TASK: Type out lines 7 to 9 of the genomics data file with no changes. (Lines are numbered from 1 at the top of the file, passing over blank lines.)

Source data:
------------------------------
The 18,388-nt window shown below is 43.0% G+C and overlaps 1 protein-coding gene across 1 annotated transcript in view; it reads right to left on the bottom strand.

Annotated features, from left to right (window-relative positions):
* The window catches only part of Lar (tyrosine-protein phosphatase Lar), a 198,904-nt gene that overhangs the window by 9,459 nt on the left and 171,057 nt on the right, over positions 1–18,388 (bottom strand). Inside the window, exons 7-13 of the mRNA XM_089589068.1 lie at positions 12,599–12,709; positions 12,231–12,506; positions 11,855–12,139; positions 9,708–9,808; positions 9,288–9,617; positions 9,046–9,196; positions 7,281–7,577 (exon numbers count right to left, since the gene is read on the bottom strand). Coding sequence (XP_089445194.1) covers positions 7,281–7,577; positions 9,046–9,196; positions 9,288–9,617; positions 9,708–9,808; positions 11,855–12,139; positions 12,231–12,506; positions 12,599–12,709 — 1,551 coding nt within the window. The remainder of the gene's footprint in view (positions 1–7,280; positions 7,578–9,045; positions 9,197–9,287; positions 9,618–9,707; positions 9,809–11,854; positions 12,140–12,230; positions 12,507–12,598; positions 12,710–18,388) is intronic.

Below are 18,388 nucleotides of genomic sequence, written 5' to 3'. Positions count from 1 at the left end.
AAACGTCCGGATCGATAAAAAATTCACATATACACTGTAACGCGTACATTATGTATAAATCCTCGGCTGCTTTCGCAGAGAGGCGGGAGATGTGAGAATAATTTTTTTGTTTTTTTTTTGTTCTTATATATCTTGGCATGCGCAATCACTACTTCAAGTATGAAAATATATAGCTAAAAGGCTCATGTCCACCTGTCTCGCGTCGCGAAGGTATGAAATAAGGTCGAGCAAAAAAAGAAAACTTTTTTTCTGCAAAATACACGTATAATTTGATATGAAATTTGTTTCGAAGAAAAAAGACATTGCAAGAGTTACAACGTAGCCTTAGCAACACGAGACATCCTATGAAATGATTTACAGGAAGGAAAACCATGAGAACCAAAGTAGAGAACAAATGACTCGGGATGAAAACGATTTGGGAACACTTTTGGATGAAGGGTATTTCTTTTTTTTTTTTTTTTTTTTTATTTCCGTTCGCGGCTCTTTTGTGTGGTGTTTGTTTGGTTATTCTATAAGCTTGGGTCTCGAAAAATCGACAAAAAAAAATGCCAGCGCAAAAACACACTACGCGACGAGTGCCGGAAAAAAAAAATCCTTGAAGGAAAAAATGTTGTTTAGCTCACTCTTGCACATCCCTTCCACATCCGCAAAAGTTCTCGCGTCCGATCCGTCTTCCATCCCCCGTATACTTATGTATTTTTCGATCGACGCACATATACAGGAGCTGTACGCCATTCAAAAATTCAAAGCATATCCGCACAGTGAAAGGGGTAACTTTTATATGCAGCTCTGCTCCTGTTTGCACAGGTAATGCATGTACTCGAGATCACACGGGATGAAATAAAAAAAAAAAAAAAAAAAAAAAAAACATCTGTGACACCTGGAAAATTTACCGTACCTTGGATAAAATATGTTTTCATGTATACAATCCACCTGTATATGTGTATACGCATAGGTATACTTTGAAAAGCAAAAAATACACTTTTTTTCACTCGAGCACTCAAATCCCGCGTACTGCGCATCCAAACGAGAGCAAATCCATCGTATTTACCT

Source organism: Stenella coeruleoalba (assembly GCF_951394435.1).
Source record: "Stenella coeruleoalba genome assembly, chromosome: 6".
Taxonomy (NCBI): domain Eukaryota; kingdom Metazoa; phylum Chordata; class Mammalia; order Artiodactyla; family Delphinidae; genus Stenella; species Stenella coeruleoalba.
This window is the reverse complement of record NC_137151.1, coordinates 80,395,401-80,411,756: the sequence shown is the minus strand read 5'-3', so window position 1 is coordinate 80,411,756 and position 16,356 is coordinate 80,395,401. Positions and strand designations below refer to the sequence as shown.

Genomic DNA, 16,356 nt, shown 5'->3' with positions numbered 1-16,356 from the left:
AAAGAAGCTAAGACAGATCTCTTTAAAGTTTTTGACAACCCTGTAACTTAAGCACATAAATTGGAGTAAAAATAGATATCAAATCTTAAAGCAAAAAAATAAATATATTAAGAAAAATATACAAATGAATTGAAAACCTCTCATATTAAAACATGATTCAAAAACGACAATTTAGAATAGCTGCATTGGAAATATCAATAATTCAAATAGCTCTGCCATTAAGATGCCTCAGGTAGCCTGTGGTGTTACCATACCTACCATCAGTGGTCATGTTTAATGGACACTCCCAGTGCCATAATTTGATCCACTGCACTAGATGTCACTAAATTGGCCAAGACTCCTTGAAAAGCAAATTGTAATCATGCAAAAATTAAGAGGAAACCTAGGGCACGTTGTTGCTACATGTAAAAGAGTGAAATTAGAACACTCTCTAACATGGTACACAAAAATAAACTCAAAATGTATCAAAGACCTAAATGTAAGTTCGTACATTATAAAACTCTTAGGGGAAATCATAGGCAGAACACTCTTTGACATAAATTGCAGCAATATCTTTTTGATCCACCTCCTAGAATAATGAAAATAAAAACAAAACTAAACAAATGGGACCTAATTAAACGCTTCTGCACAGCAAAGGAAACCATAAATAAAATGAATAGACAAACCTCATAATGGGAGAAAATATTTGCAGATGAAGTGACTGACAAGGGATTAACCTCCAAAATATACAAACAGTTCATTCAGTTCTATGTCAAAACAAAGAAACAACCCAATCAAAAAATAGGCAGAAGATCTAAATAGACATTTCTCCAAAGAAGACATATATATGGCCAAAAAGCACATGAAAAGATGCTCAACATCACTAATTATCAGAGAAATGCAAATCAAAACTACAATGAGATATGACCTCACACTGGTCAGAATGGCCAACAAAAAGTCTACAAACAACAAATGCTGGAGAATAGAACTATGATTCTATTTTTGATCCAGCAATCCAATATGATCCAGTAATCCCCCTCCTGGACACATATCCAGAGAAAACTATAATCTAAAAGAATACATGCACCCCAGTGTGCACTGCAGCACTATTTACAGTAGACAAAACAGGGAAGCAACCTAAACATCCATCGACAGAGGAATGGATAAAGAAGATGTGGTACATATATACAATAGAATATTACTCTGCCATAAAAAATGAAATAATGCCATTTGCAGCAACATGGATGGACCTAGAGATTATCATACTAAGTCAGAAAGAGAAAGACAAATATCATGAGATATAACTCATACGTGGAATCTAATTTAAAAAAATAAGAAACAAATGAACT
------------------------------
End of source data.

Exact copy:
Source record: "Stenella coeruleoalba genome assembly, chromosome: 6".
Taxonomy (NCBI): domain Eukaryota; kingdom Metazoa; phylum Chordata; class Mammalia; order Artiodactyla; family Delphinidae; genus Stenella; species Stenella coeruleoalba.
This window is the reverse complement of record NC_137151.1, coordinates 80,395,401-80,411,756: the sequence shown is the minus strand read 5'-3', so window position 1 is coordinate 80,411,756 and position 16,356 is coordinate 80,395,401. Positions and strand designations below refer to the sequence as shown.